On the Eastern Front the German advance and Russian disintegration proceeded in Galicia and Bukovina (now parts of Poland, Ukraine, Moldavia, Romania). But, further south, in the Battle Of Marasesti (August 6-September 3) the revived Romanian Army, supported by Russian troops, decisively took the initiative from the Austro-Hungarian attackers. Likewise in the neighbouring Battle Of Oituz (August 8-20), the Romanians countered the Central Powers forces south of the River Oituz, their cavalry retaking Mount Cosna from the Germans and infantry holding the Austro-Hungarians at Ciresoia bringing the whole confrontation to an end as a stalemate.
    Finally, the Italian Army initiated the Eleventh Battle Of The Isonzo (August 18-September 12; still one more to come) on a 30-mile front in the Carso (a plateau across the northeastern Italian/Slovenian border). They immediately gained ground at Bainsizza and Mount Santo… en route to another “inconclusive bloodbath”.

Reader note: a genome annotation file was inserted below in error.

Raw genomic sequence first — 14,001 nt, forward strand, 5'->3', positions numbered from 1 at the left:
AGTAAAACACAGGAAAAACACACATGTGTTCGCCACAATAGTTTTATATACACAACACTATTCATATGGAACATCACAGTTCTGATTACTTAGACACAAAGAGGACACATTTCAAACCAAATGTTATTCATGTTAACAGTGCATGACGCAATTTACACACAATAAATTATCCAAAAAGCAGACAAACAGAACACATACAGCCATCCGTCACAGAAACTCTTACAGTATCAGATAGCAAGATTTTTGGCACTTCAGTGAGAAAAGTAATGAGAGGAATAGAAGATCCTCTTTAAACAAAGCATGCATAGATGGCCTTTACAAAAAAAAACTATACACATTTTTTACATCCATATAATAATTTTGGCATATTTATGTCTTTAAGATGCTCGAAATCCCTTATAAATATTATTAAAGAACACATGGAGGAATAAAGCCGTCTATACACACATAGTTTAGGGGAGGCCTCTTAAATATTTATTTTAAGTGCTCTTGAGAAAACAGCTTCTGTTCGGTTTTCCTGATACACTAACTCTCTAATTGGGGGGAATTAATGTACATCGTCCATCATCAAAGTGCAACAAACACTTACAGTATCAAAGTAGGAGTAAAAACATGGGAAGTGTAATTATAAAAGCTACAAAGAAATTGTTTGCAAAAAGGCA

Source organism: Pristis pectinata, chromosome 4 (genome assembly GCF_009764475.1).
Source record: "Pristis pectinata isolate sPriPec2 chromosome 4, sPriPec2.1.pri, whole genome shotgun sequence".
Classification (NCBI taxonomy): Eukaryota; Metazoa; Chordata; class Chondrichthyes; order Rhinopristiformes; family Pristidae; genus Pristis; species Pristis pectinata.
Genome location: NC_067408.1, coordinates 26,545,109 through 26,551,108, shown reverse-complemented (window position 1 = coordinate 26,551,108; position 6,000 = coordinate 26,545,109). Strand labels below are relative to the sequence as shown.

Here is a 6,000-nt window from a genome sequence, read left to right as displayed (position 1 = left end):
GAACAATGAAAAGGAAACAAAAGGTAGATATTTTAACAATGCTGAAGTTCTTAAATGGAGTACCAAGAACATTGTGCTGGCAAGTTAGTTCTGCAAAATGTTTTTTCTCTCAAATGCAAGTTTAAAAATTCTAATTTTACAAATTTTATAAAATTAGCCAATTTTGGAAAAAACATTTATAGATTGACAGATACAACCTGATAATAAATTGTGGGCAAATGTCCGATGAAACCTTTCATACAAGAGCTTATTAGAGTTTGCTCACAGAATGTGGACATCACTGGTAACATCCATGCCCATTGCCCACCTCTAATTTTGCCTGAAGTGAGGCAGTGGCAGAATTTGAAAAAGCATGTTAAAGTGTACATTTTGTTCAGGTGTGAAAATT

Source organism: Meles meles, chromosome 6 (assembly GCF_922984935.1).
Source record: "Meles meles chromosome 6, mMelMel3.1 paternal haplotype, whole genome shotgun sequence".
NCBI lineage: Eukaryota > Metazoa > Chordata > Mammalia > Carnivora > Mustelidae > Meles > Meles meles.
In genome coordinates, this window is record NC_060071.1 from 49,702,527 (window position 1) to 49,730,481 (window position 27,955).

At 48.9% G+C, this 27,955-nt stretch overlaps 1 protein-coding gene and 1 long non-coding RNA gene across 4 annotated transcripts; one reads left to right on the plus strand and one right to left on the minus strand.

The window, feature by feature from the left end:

[Memoir background: my father, Lance Corporal Signaller Sam Sutcliffe from Edmonton, north London, under-age 2/1st Royal Fusiliers volunteer and Gallipoli veteran (Blogs September 20, 2015, to January 3, 2016), had fought on the Somme Front with his second outfit the Kensingtons (Blogs May 15 to September 25, 2016)… until officialdom spotted his real age – 18 on July 6, 1916, legally too young for the battlefield. So they told him he could take a break from the fighting until he turned 19. He took up the offer, though with an enduring sense of guilt. By December, 1916, he ended up posted to Harrogate, Yorkshire, and re-allocated again, this time to the Essex Regiment 2/7th Battalion, along with a bunch of other under-age Tommies until such time as they severally became eligible for the trenches again… An interesting year ensued – four months of blizzards, a meningitis scare, special training in various northern locations, and then a few summer weeks stomping around Yorkshire on a route march …]